I kind of expected simple outrage and/or shock and/or disgust and/or horror, or a simple combination of similar things. Maybe it had something to do with 2016's politics and the current dismal state of human discourse and global empathy, but I didn't feel any of those things very purely. Maybe a little horror and disgust. If there was anything shocking it was probably the sheer scope of the terrible, alien machinery at Birkenau and the overall lack of humanity that the place radiated. You could hardly believe modern humans not only came up with but actually realized it and continued to participate in and manage it every day....and yet it was as simple and familiar as an industrial slaughterhouse, its goals were so horribly simple and transparent, magnified to an abominable degree.

I guess the other primary feeling was realness. It wasn't a concept anymore about which you could say "I can't even imagine it," because, well, you kind of could. I don't mean the part where you cram 700 people into a building that would more comfortably hold 40 or 50...although I guess if you've been to an exceptionally crowded rock show or in the Jordaan on Queen's/King's Day the you have an idea of what that kind of human density feels like...I mean, you know...minus the starvation, sheer terror and imminent death.

I guess I mean a primary feeling of realness like real things you could see with your eyes: there were trees there, the buildings were brick and metal, there was mud. There was grass, lots of very green grass, but I later heard that this wouldn't have been there back in the day because the prisoners kept eating it.

I tried to take pictures that would remind me of the surreal normalness of it all. Like, below: this was just a nicely designed light fixture. Below that, the three windows at ground level in that yard are the windows through which some lucky prisoners would experience the outside world for a few days until they were killed. Below that, one of the very very few smiling photos of the doomed. Below that, a cliche photo of the grass that would've been eaten plus the omnipresent barbed wire. Below that, Block 10, where they sterilized female patients, or at least experimented with things they were pretty sure would sterilize female patients though it often just killed them instead. Below that, a real pile of human hair waiting to be made into thread and/or industrial felt. Below that, Block 11, the last interior of a house prisoners would see after being tortured in the basement there and before being taken out into the courtyard and shot. Below that, the little gallows where camp commander Rudolf Höss was eventually hung. Below that, a guard outpost at Birkenau. Below that, the unloading ramp/selection platform. Etc. Etc. Etc.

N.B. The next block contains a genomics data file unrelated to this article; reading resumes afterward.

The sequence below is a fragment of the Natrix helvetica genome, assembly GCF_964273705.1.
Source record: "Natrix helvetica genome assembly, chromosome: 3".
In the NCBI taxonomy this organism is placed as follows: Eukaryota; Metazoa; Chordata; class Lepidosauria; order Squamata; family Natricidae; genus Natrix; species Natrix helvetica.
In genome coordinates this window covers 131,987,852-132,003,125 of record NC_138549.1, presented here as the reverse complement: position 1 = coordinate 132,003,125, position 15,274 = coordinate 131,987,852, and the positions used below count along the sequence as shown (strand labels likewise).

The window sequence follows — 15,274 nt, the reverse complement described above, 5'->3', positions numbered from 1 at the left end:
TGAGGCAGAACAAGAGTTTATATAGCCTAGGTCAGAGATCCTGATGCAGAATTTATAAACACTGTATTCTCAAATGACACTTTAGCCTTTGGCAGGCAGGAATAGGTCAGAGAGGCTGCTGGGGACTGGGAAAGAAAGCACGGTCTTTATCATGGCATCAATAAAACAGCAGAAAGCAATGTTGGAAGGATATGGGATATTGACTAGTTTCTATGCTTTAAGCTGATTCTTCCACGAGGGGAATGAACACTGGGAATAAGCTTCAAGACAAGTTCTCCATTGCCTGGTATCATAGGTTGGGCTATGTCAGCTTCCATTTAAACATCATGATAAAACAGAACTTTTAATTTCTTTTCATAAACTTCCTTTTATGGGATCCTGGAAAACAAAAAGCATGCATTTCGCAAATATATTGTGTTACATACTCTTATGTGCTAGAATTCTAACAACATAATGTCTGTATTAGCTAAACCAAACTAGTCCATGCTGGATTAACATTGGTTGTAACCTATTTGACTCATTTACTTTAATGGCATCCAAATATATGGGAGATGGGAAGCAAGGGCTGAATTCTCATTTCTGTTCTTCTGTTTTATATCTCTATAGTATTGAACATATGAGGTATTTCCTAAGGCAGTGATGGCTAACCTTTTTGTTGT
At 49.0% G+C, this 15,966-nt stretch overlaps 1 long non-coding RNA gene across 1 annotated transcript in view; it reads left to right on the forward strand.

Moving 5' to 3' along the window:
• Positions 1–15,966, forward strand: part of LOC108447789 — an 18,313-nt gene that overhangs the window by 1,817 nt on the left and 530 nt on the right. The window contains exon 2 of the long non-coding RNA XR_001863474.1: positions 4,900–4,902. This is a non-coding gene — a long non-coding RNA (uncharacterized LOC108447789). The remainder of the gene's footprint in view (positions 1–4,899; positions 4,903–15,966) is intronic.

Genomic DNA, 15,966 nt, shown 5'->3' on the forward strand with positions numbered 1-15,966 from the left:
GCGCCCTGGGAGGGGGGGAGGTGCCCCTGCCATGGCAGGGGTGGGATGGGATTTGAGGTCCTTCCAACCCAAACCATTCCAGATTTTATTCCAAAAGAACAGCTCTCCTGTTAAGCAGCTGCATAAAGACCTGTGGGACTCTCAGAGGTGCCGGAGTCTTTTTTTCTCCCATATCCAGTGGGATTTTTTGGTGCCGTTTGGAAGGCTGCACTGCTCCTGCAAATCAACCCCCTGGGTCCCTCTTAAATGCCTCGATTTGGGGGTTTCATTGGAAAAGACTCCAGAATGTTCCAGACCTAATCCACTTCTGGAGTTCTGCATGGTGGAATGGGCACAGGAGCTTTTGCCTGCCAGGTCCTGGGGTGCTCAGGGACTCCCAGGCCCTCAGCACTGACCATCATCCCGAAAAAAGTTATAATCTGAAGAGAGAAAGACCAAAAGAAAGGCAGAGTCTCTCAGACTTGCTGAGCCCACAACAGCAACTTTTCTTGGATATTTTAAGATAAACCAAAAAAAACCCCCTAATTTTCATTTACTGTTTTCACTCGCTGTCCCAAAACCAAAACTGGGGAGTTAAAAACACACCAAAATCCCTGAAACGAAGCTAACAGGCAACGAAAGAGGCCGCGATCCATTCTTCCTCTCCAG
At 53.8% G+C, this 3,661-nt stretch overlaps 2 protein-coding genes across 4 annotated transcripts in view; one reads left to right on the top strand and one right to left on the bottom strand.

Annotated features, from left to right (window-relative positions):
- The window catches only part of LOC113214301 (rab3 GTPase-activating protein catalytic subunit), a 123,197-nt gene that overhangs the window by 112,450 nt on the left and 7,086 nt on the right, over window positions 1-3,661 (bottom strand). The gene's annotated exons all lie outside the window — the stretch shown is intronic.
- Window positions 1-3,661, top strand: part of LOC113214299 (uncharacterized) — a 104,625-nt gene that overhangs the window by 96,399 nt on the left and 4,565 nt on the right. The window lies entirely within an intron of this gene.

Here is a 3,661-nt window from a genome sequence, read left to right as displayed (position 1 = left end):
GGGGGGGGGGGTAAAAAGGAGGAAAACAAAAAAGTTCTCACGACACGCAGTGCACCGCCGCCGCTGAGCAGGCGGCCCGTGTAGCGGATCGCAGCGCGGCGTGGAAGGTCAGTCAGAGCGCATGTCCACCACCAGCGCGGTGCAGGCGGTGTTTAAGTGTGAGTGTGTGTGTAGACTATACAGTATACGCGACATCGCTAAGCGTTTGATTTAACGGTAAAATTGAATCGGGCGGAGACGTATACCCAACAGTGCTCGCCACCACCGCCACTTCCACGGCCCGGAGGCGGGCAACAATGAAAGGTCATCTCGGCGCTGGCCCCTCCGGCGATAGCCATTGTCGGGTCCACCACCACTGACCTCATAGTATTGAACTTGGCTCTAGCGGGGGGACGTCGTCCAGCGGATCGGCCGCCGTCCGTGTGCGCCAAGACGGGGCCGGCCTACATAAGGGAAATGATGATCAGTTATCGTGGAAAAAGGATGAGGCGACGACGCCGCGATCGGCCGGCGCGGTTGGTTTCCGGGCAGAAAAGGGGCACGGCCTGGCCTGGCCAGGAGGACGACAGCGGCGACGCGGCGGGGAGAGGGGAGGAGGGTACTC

Anyway. You can't even feel like "Oh, unenlightened humans of the past" about it; just trying to research some details about everything I saw mostly turned up discussion boards full of Holocaust deniers, about which I can only think what it shame it is that the universe won't inhumanely pound them and their loved ones into the same useless dust as the subjects of their retarded, shameful faux-skepticism any sooner than it definitely will eventually.

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